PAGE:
New California Laws Ban Secret Settlements, Protect Victims in Sexual Harassment Cases
Sept. 29, 2019
California lawmakers have been responding to the #MeToo movement with a fervor, drawing up and passing numerous laws intended to protect employees in the workplace. Governor Jerry Brown just signed several bills that limit employers’ ability to sweep sexual harassment instances under the rug and otherwise expand the rights of victims of harassment. Continue reading for details about the latest bills banning secret settlements for sexual harassment, and contact an experienced attorney if you have been the victim of harassment or discrimination on the job.
Senate Bill 820: No more secret settlements and non-disclosure agreements
SB 820, effective January 1, 2019, bans provisions in settlement agreements that prevent the parties from discussing the facts of the case. The bill is aimed at the long-standing practice of paying off victims of sexual harassment to avoid the scandal, requiring them to keep quiet during and after the lawsuit. The law allows for the victim to keep their own identity private if they wish, but prohibits the employer from keeping confidential either the perpetrator of the harassment or the conduct that led to the suit.
Senate Bill 1300: No mandatory releases of liability
SB 1300 prohibits employers from requiring that employees sign agreements that limit their ability to officially complain about or sue based on claims of sexual harassment in the workplace. Some employers require employees to sign such agreements as a condition of new or continued employment, or as a condition for a bonus or raise; this law aims to end that practice.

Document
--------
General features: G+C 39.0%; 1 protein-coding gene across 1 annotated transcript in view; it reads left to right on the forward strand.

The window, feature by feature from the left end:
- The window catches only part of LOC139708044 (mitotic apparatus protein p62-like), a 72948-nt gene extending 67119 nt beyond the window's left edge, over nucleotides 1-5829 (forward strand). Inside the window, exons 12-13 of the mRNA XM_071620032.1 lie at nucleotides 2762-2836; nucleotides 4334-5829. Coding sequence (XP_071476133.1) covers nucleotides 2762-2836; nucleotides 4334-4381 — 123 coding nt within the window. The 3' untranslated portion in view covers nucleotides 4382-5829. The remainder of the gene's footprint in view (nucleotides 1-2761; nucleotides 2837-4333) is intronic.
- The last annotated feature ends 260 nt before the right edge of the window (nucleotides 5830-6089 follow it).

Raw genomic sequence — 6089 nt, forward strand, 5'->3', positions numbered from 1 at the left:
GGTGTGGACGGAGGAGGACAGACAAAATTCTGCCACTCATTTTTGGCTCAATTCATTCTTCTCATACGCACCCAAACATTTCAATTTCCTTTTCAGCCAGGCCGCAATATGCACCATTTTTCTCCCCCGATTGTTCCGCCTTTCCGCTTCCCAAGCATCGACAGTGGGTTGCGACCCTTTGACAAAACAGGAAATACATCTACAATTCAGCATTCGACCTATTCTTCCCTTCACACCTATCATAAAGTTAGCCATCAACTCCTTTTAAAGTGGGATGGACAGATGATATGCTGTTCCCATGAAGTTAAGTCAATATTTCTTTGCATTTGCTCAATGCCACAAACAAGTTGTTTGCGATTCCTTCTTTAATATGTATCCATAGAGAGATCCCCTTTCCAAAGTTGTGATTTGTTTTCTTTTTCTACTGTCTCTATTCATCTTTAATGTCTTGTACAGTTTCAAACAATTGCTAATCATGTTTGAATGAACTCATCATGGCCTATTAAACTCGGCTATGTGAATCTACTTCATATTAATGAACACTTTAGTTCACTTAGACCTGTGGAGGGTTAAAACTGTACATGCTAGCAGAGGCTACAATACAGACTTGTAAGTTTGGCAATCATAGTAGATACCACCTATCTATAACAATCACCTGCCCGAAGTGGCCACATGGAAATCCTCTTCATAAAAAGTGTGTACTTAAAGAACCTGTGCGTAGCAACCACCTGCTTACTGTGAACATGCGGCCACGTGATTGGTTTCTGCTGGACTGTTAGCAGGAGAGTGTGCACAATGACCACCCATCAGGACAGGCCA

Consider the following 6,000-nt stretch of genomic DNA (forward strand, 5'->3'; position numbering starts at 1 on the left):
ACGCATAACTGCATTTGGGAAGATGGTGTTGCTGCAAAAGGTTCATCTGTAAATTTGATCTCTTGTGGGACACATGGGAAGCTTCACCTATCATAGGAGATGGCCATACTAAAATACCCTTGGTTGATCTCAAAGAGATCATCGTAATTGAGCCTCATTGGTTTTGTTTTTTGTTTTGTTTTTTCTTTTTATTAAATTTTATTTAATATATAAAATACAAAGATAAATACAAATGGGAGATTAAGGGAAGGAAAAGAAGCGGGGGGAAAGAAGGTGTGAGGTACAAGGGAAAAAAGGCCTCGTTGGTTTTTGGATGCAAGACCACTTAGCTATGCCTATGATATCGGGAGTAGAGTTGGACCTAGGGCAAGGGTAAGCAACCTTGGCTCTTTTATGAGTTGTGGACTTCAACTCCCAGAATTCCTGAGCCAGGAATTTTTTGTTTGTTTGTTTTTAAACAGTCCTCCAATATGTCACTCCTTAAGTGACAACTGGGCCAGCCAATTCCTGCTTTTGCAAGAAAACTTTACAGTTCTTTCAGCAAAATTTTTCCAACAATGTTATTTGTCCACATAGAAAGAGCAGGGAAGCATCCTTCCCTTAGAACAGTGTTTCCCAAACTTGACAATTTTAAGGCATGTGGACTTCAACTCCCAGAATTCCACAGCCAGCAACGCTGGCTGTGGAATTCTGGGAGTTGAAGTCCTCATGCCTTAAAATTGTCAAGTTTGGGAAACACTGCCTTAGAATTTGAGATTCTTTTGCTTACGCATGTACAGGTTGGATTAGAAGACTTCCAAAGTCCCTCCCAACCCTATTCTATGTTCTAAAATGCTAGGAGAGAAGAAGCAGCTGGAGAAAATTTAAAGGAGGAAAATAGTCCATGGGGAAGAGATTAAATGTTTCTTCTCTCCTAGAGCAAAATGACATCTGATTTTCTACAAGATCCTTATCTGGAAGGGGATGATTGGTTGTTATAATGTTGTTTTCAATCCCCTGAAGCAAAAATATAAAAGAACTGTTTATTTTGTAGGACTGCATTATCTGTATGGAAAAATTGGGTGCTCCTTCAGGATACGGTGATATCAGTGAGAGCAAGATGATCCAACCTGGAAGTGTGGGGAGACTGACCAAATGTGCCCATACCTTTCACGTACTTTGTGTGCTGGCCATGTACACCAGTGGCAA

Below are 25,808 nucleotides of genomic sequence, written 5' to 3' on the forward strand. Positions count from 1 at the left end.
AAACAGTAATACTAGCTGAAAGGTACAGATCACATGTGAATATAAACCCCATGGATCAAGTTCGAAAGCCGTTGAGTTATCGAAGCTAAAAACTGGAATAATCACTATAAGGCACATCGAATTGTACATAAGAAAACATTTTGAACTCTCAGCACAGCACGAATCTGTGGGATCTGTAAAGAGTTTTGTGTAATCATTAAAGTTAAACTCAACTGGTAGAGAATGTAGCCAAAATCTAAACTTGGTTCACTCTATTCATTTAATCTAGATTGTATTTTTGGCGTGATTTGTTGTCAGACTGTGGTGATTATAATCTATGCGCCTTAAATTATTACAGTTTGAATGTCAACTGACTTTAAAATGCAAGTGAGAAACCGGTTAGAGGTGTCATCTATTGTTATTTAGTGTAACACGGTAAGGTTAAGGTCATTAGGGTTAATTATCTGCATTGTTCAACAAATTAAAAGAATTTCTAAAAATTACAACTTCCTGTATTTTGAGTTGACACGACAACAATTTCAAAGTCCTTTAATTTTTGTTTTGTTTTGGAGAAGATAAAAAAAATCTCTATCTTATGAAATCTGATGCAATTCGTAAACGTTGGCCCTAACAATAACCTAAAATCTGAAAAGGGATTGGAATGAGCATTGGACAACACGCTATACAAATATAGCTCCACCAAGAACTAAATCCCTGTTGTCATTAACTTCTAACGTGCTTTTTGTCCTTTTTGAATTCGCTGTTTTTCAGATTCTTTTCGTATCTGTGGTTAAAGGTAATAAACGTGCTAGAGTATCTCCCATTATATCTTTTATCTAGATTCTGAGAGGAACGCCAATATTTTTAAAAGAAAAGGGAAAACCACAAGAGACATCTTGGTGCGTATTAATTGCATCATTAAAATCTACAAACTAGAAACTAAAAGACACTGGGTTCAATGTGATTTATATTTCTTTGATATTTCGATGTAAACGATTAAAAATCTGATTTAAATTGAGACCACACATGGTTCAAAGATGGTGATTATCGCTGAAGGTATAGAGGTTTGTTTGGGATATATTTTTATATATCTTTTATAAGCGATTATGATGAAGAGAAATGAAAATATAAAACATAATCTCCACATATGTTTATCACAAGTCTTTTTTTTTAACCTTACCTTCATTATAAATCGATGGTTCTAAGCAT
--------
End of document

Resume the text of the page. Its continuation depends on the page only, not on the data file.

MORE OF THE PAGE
Additional bills expanding rights of victims, training requirements
Assembly Bill 1619 sets a much longer statute of limitations for sexual assault than other civil claims, allowing victims to bring suit for up to 10 years after the last act of assault or violence. SB 419 prevents the California legislature from retaliating against an employee or lobbyist for filing a harassment complaint, and requires the legislature to keep a record of all harassment complaints filed for at least 12 years. SB 1343 expands an existing requirement for workplace sexual harassment training to now encompass most California employers. AB 2055 adds information about California’s sexual harassment policies to ethics training materials for lobbyists.
Gov. Brown vetoes bill that would have banned arbitration agreements
Gov. Brown did not sign all of the bills before him this session. He chose to veto, for the second time, a bill that would have prohibited employers from requiring workers to sign arbitration agreements preventing them from suing for sexual harassment in a court of law. Brown vetoed AB 3080, just as he vetoed AB 465 in 2015 which included similar provisions, claiming that the bill violated federal law based on recent Supreme Court decisions strongly protecting arbitration agreements. While SB 1300, discussed above, prevents employers from limiting harassment liability entirely, California employers are still free to require arbitration in cases of harassment.
If you have been the victim of sexual harassment in the workplace in San Bernardino or Los Angeles County and want to know your options, contact the compassionate and effective Rancho Cucamonga sexual harassment attorney John D. Lueck for a free consultation.